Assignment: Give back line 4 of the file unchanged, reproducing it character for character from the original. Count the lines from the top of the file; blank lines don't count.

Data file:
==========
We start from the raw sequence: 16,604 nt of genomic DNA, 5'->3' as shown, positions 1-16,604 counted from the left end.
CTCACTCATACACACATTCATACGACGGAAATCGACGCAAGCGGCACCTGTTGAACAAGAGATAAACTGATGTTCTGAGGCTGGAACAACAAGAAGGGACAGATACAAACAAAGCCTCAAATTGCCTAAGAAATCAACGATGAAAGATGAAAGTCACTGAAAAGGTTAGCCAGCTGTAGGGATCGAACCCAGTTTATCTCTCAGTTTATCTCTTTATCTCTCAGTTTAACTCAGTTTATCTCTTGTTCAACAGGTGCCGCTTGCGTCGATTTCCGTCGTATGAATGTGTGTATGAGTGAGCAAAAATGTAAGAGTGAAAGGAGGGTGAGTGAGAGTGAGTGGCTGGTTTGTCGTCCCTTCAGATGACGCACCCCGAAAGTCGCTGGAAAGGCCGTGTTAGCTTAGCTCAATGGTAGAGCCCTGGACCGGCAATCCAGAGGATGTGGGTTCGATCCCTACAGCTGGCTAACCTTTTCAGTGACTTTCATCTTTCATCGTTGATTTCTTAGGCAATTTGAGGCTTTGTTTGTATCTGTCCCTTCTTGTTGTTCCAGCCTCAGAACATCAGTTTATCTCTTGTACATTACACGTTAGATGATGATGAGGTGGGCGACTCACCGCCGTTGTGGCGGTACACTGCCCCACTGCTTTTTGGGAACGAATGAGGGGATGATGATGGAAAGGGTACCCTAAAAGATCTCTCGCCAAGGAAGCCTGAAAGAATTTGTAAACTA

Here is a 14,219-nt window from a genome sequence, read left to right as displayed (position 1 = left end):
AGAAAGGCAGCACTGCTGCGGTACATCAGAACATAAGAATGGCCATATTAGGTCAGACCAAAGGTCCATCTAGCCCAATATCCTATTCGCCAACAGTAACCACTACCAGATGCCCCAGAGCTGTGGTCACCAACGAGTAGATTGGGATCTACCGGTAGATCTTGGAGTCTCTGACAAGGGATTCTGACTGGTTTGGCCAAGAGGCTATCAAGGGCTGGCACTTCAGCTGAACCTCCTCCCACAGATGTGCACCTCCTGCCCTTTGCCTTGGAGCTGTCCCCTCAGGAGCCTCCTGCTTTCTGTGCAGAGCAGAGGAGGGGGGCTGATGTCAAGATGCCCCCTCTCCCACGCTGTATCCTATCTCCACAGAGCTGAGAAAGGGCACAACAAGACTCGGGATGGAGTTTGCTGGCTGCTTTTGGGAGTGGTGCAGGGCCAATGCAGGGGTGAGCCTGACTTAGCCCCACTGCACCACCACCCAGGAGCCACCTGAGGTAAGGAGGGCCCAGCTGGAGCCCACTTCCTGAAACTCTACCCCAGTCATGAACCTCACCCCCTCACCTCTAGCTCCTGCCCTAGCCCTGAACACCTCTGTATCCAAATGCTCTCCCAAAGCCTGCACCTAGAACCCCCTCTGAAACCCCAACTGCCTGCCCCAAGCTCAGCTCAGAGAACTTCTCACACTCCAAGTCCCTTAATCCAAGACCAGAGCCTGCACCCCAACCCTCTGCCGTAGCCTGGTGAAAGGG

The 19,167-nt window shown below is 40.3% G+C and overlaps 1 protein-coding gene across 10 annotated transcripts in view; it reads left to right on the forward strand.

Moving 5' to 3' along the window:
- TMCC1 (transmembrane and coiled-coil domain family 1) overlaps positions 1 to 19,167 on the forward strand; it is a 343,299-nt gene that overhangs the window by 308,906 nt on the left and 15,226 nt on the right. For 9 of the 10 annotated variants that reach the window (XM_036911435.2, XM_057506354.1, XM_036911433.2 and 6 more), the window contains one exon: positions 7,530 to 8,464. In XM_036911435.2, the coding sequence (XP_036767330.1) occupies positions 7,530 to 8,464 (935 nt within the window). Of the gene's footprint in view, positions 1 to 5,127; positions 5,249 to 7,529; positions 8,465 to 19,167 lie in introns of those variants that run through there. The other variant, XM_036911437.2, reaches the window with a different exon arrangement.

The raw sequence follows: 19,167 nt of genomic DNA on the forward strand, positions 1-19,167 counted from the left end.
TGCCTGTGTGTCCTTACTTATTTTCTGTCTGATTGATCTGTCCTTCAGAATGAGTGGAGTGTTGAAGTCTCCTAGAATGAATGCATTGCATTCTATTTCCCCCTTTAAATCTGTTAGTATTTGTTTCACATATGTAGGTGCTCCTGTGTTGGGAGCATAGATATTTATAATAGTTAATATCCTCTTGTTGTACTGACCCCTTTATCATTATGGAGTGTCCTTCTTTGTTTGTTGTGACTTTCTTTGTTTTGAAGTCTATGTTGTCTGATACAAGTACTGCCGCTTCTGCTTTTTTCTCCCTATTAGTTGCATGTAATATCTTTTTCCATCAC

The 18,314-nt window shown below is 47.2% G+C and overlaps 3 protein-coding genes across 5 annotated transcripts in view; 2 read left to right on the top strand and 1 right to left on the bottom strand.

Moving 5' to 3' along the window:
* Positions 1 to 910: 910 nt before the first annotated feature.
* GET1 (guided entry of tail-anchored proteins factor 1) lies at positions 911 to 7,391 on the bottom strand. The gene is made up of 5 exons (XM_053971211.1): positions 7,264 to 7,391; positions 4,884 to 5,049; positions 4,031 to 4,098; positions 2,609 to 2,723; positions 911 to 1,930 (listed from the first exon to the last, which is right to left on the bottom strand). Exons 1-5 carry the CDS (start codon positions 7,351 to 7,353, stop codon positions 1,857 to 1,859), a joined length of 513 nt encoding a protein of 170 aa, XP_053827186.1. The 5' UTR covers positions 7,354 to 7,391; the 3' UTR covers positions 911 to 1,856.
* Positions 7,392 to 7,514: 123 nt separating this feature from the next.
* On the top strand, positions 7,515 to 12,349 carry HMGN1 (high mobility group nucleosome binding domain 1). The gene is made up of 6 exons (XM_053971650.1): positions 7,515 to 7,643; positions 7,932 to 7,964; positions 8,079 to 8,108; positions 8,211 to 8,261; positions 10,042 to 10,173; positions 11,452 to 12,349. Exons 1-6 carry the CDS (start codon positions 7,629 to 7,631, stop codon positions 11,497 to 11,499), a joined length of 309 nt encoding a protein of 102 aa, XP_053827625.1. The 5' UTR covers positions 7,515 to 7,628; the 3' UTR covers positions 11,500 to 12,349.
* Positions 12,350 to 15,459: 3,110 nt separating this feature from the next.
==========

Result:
AGAAAGGCAGCACTGCTGCGGTACATCAGAACATAAGAATGGCCATATTAGGTCAGACCAAAGGTCCATCTAGCCCAATATCCTATTCGCCAACAGTAACCACTACCAGATGCCCCAGAGCTGTGGTCACCAACGAGTAGATTGGGATCTACCGGTAGATCTTGGAGTCTCTGACAAGGGATTCTGACTGGTTTGGCCAAGAGGCTATCAAGGGCTGGCACTTCAGCTGAACCTCCTCCCACAGATGTGCACCTCCTGCCCTTTGCCTTGGAGCTGTCCCCTCAGGAGCCTCCTGCTTTCTGTGCAGAGCAGAGGAGGGGGGCTGATGTCAAGATGCCCCCTCTCCCACGCTGTATCCTATCTCCACAGAGCTGAGAAAGGGCACAACAAGACTCGGGATGGAGTTTGCTGGCTGCTTTTGGGAGTGGTGCAGGGCCAATGCAGGGGTGAGCCTGACTTAGCCCCACTGCACCACCACCCAGGAGCCACCTGAGGTAAGGAGGGCCCAGCTGGAGCCCACTTCCTGAAACTCTACCCCAGTCATGAACCTCACCCCCTCACCTCTAGCTCCTGCCCTAGCCCTGAACACCTCTGTATCCAAATGCTCTCCCAAAGCCTGCACCTAGAACCCCCTCTGAAACCCCAACTGCCTGCCCCAAGCTCAGCTCAGAGAACTTCTCACACTCCAAGTCCCTTAATCCAAGACCAGAGCCTGCACCCCAACCCTCTGCCGTAGCCTGGTGAAAGGG